Madden NFL 22 - PS5 Review

Madden NFL 22
by developer and publisher EA SportsSony PlayStation 5 review written by Nick Herber with a copy provided by the publisher.

Estimated reading time: 9 minutes

Madden NFL 22 manages to move the franchise forward, but it’s a game of inches at this point and not yards. The end result is still a fun video game representation of football, and I appreciate that the developer seems to have learned some lessons from last year’s mistakes.

Annual releases are always hard, and the Madden games reflect NFL franchises in a lot of ways. Seldom is a roster completely stripped down and rebuilt complete. But every so many years, you see a lot of changes hit most teams (as a Lions fan – this year is an example of the franchise taking things in a new direction with a new coaching staff, a lot of new players – Stafford being gone for example – on the team and a glint of new hope. That’s what it comes down to – renewed hope (unless your team was the winner of last season’s Super Bowl) that your team will perform better. That the tweaks will bring about improvement and the end result on the field will be better than what was there the prior year. These truths are part of the NFL game as well as the Madden franchise.

Last season was a tough one for the franchise. The late release cycle to match the new console rollout certainly hurt momentum. The focus between generations was also evident. Madden NFL 22 has enough new features and improvements over last year’s game to satisfy my need for football, even if I would have appreciated just a little more out of this release. Those who feel that the yearly release cycle doesn’t offer enough value are likely not going to be swayed here. Those of us who enjoy scratching that football itch and are ready for the actual games to begin.

Let’s start with the overall performance. Visually the game doesn’t show all that much improvement at first glance. The longer I played, I appreciated how smooth it ran and noticed some subtle improvements some of the lighting effects. Something about the reflections off of the helmets has often struck me as cool, like shining lights glistening off of shiny cards in racing games. Crowds are usually treated as an afterthought in sports games (in years past they sometimes appeared to be nothing more than cardboard cutouts in the stands), but to its credit, Madden NFL 22 does a nice job tying crowd reactions to the action on the field and giving it a more lifelike feel (and ties in nicely to momentum as ta theme – I’ll touch on that later). They’re small details, but appreciated. That said, the odd clipping or other types of animation errors still happen and could stand to be further smoothed out.

As for the gameplay and features? I feel like the core running and passing mechanics haven’t been dramatically altered with this year’s release – and that’s fine. That was seldom the problem with last year’s release. It was the other things around the core package that go rough, especially in Franchise and Face of the Franchise. This year’s Face of the Franchise was a more enjoyable experience for me, even if the story itself seldom gripped me with its narrative. This is similar to career modes found in other sports games, and is a single player tale that serves as an introduction to many of the game’s mechanics. It’s more engaging that typical tutorials, and lets you take some ownership over your player character by selecting from a handful of different positions (in the past the focus was on QB, and last year you started as a QB who could transition into WR or RB), but the focus is more on properly developing your character.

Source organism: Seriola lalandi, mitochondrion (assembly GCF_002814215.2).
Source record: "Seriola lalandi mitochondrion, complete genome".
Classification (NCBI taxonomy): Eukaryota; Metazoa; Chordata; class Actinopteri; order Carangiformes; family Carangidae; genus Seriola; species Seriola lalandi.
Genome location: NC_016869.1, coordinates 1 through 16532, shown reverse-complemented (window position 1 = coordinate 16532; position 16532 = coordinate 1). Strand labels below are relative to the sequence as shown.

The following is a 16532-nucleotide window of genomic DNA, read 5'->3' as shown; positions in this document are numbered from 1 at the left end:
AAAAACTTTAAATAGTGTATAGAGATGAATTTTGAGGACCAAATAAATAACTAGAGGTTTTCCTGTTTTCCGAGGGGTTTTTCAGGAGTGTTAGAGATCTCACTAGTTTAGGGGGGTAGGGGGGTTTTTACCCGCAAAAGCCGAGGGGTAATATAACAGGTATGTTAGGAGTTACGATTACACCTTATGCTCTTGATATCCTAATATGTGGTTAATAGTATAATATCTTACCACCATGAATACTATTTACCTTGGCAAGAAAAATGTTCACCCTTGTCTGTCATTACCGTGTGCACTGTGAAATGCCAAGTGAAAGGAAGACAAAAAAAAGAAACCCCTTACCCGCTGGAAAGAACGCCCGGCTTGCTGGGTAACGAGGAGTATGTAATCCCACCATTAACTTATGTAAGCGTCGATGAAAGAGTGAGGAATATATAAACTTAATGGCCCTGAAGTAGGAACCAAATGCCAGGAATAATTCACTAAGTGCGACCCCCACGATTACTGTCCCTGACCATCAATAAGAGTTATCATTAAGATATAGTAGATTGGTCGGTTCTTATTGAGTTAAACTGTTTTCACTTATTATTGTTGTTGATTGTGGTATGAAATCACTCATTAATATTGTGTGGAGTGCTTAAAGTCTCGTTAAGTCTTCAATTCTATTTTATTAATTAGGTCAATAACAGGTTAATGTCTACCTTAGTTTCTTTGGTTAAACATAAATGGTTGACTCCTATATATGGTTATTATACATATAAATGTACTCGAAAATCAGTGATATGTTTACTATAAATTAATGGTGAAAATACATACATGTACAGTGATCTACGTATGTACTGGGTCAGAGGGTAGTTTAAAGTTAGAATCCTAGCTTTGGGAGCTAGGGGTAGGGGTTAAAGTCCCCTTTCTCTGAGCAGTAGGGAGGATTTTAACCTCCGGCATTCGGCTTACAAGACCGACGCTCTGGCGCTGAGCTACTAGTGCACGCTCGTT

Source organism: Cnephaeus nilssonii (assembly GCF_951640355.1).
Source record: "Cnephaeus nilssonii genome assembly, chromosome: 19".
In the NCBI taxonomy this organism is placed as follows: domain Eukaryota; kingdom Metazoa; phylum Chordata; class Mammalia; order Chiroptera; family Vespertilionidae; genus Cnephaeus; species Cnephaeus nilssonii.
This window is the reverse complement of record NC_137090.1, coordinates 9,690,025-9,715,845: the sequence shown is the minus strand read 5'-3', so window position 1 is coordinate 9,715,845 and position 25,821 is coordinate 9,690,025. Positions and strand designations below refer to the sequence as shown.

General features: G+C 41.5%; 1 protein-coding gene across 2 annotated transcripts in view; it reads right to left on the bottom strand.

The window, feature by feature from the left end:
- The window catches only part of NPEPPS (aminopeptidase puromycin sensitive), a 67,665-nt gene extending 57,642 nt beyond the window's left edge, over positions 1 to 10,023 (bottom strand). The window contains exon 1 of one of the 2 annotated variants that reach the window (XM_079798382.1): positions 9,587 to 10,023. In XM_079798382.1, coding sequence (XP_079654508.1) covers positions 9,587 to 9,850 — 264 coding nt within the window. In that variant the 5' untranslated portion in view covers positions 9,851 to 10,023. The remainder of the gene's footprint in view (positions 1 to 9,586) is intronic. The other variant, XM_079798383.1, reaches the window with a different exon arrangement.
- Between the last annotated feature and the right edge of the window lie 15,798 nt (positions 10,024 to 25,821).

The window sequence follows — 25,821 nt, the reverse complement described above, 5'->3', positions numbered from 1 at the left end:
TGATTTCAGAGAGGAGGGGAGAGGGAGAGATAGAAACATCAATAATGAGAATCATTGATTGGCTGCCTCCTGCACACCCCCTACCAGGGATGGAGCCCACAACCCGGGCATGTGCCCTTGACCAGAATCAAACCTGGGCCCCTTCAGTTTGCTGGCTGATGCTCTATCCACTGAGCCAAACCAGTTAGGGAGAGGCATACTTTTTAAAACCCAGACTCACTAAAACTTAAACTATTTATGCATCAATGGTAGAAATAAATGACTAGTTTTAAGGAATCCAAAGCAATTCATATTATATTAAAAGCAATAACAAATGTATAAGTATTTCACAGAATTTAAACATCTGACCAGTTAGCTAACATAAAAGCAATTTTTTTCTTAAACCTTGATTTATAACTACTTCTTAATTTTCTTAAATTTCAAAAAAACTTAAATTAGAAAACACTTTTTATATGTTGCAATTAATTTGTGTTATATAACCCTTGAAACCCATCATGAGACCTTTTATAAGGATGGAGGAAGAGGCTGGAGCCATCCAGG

You can choose your position from the outside, and you can tweak their physicality and role right out of the gates. You can have a juggernaut running back, or a quick one who focuses on elusiveness. You can design a QB who is big in the pocket focusing on a cannon arm, but there are more elusive builds you can put together too. Even this has a couple of flavors as it might be a pocket magician who shifts around to make a slippery throw under pressure – or perhaps a quarterback prone to tucking and running. It’s also worth noting that you can play a defensive player for the first time ever (just linebacker, which was a bit of a bummer as I tend to prefer playing linemen on defense, but again – inches of improvement).

Unlike years past, the narrative this year does away with the slightly overdramatic plotlines we’ve seen before, from game shows to weird rivals and so on (last year’s narrative crumbled for me when my player would have a phenomenal, record-setting game and coach is like: nah, let’s role out your rival next week just because it may give us a better chance at the win). Basically it’s a more traditional high school to college to pros grassroots story that was seldom particularly memorable – but at least wasn’t distractingly bad at times either.